- About Us
- Our Talent
- Our Work
- Contact Us
Cuomo Says Marijuana Bill Won’t Pass Before Summer Break
June 4th, 2019
Gov. Andrew Cuomo said he doesn’t see a feasible path to legalizing recreational marijuana before state lawmakers adjourn for the summer.
The Democratic governor told reporters on Monday that he didn’t think there was enough support in the state Senate to pass a bill to regulate and tax marijuana, given other issues pending before lawmakers adjourn for the summer on June 19.
“I don’t think it matters how much I push it in 11 days,” the governor said, referring to the scheduled time the state Assembly and Senate will convene in session. “I think when the Senate says we don’t have the votes, I take them at their word.”
State Sen. Liz Krueger, a Democrat from Manhattan, amended a marijuana bill late last month but said she would need Mr. Cuomo to campaign for the legislation if it were to advance in her chamber.
Leaders of the Senate and the Assembly, both of which are controlled by Democrats, haven’t committed to bringing the bill to the floor. Their press representatives said Monday they were still discussing the measure with members.
Most Republicans oppose the measure. Republican State Committee Chairman Nick Langworthy said that there were unanswered questions about legalizing marijuana, and that it could send a bad message to New Yorkers.
Supporters of Ms. Krueger’s bill aren’t giving up. They and opponents of the measure are planning events at the Capitol on Wednesday.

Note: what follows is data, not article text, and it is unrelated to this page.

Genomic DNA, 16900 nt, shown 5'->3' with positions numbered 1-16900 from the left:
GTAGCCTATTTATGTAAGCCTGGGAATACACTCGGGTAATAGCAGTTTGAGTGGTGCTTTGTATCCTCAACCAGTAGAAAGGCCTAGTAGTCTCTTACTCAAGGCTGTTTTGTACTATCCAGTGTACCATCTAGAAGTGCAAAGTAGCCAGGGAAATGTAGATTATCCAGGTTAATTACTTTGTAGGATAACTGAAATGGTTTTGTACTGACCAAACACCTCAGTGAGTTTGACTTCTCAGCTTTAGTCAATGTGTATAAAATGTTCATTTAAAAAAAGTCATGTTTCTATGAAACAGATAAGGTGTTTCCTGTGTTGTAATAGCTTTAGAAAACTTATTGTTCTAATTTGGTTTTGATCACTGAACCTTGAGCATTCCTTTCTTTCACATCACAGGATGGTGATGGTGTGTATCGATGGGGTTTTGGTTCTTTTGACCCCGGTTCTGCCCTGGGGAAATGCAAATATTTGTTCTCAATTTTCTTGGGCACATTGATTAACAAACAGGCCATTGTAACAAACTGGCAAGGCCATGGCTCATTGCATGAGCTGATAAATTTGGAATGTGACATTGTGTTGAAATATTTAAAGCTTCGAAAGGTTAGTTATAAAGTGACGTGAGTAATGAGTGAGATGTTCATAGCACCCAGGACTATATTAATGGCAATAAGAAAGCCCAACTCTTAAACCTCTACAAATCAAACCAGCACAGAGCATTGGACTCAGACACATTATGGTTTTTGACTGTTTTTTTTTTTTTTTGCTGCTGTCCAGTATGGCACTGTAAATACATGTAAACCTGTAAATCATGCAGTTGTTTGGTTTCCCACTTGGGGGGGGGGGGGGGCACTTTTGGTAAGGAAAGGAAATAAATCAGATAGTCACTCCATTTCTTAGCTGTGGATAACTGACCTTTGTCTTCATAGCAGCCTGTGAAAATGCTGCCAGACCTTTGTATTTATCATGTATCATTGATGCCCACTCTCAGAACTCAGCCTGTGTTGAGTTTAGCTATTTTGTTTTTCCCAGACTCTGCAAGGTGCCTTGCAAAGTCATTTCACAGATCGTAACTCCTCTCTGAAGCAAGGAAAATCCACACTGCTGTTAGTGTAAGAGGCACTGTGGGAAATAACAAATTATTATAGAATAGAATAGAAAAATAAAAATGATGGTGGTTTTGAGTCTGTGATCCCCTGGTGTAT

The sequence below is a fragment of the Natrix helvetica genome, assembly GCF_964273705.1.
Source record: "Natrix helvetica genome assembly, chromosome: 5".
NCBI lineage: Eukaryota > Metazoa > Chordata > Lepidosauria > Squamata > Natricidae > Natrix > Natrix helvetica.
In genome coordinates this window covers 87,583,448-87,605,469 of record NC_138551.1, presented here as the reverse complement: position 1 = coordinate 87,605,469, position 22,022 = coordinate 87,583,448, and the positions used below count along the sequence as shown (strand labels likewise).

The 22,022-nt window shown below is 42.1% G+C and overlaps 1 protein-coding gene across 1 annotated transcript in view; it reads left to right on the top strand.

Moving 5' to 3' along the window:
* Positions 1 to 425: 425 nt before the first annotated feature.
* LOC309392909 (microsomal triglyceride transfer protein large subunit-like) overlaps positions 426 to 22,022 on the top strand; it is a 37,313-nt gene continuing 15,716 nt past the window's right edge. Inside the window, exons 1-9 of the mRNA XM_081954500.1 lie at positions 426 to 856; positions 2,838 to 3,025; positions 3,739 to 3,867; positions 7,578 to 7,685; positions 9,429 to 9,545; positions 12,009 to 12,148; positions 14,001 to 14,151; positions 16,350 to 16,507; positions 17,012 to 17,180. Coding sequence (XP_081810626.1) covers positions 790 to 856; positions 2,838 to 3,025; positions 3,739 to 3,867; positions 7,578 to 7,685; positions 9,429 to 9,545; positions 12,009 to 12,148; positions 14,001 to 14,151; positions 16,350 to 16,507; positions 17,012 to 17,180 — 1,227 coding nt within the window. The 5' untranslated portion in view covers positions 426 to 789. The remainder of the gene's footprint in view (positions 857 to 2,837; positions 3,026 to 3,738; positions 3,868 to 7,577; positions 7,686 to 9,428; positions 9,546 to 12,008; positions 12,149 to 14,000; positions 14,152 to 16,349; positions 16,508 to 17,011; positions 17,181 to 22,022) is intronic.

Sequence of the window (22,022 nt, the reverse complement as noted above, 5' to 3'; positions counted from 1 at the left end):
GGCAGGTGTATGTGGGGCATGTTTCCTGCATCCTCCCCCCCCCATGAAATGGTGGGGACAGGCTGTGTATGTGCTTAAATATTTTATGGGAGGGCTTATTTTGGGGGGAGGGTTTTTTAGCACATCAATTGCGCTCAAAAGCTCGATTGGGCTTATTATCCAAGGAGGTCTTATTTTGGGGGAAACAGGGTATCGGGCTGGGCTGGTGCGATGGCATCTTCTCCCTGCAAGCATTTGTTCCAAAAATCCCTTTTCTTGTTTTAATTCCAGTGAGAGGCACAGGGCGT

“We are calling on the leadership to act—and to me, the leadership is not just Cuomo,” said Kassandra Frederique, New York state director of the Drug Policy Alliance, which advocates for the legalization of marijuana. “We have a majority Democratic Legislature. They can pass the bills, and then make Cuomo answer to that.”
During his press conference, Mr. Cuomo urged lawmakers to extend the statute of limitations for certain rape charges, make it easier to bring sexual harassment claims and enact an equal-rights amendment that would add language on gender discrimination to the New York state Constitution.
Roberta Kaplan, co-founder of the Time’s Up Legal Defense Fund, said that while there is no statute of limitations for first-degree rape charges, which involve forcible compulsion, many rapes involve other types of coercion.
“Every day that New York’s statute of limitations remains out-of-step with the rest of the country, women suffer,” Ms. Kaplan said.
A spokeswoman for Senate Majority Leader Andrea Stewart-Cousins, a Democrat from Yonkers, said she looked “forward to taking up these important pro-women bills that we have supported for many years.”
A spokesman for Assembly Speaker Carl Heastie, a Democrat from the Bronx, said his colleagues have “sponsored a number of bills to help move these and other issues forward and we will be discussing them.”
Read this at The Wall Street Journal.